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The present application claims priority under 35 USC 119 (e) (1) from U.S. Provisional Patent Application, Ser. No. 61/689,596, filed Jun. 6, 2012, for Aerial Disposal and Dispersal of Cremated Remains, “Going Out with a Bang”, of common inventorship.
The present invention pertains to the field of disposition of cremated ashes, and more specifically to the field of dispersing cremated ashes.
A guarantee of death is one thing in life that all people hold in common, whether a result of a long term illness or a sudden unexpected passing. The most typical reaction to a death of a loved one is to celebrate and honor their life with a wake or funeral. Funerals and memorial services gather family members and friends together to reminisce, provide an outlet for people to express their love and fond memories of the departed loved one, and bring a sense of closure for those loved ones who are left behind. The remains of the departed one are either buried or cremated, according to individual or familial preference. While burials probably will always be performed, cemeteries are becoming crowded and burial cost is skyrocketing. More and more people are turning to cremation as an affordable, practical and environmentally friendly alternative to internment. Increasingly embraced by people from all walks of life and all religious backgrounds, the number of cremations performed each year is steadily increasing with cremation accounting for approximately thirty six percent of funeral services, and these numbers are expected to rise in coming years. After a body is cremated, surviving family member determine how cremated remains are handled. Many families have ashes interred at local cemeteries or mausoleums, but the cost of doing so is rather expensive. Requiring purchase of a dedicated funeral plot, housing remains in this manner is impractical for consumers who must adhere to a strict budget. While others opt to scatter a loved one's ashes beneath a favorite tree, a garden or at sea, releasing remains in this fashion presents challenges. The slightest wind makes carefully emptying an urn of ashen remains extremely difficult to complete. The prior art has put forth several designs for dispersing cremated ashes including the following references.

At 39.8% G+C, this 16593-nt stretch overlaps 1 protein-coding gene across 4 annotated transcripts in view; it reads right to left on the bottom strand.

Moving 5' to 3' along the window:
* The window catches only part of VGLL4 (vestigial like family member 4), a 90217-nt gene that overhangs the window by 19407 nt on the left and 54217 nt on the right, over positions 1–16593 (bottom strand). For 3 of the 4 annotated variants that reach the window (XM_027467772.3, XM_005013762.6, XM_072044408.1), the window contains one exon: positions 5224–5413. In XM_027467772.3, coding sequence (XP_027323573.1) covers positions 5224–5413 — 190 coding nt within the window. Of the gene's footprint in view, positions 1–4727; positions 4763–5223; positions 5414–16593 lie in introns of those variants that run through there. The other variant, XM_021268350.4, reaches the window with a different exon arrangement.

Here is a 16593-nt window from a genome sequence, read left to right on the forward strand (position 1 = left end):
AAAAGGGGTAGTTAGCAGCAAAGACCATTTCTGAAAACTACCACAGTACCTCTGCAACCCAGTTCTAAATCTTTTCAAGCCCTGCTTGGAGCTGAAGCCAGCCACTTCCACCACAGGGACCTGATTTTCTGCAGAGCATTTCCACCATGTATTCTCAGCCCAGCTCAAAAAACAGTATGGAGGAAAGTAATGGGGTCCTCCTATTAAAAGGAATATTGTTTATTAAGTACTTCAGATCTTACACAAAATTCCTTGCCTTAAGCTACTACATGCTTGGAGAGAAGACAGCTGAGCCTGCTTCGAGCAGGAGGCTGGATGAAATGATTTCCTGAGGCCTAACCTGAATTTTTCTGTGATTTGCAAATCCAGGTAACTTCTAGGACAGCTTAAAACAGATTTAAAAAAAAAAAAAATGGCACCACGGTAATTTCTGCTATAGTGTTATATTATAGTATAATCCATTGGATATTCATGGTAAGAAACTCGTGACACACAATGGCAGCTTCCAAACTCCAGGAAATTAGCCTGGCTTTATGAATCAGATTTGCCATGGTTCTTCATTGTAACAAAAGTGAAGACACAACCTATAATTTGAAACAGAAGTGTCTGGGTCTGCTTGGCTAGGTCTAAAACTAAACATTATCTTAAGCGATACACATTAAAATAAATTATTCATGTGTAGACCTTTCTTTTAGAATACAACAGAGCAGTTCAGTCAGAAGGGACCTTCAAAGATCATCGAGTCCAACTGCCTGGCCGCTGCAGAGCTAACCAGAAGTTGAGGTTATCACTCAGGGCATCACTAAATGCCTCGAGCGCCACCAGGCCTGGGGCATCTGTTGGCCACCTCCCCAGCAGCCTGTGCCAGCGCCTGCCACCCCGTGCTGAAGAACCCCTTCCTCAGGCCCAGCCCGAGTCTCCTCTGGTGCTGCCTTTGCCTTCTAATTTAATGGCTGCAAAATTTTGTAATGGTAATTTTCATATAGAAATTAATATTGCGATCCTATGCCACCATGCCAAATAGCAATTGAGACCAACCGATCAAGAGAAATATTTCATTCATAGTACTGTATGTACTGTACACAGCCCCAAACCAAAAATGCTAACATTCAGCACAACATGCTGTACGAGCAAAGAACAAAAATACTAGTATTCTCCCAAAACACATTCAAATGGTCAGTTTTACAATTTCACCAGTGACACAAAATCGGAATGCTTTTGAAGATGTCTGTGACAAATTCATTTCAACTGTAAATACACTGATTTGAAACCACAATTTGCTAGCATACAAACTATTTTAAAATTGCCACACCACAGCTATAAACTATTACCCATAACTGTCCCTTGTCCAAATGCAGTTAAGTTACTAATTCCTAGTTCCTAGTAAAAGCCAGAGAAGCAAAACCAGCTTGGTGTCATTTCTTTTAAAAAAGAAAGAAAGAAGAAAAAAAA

U.S. Pat. No. 6,550,114 to John L. Reece describes a method for cremating human remains by launching the remains into the upper atmosphere or beyond to cause the remains to combust through heat generated during atmospheric reentry.
U.S. Pat. No. 5,564,260 to Joan B. West and Clyde E. West describes methods for preparing, transporting and dispersing cremated remains with a balloon, and a container providing a clean environment for carrying out this method. Cremated remains are deposited into a balloon which is filled with gas, transported to a launching site and released. To provide an environment that assures substantially complete and safe transfer of the cremated remains to the balloon as well as to provide a sealed chamber for inflation and transport of the balloon, a special container having interior surfaces of vinyl or other barrier materials is used.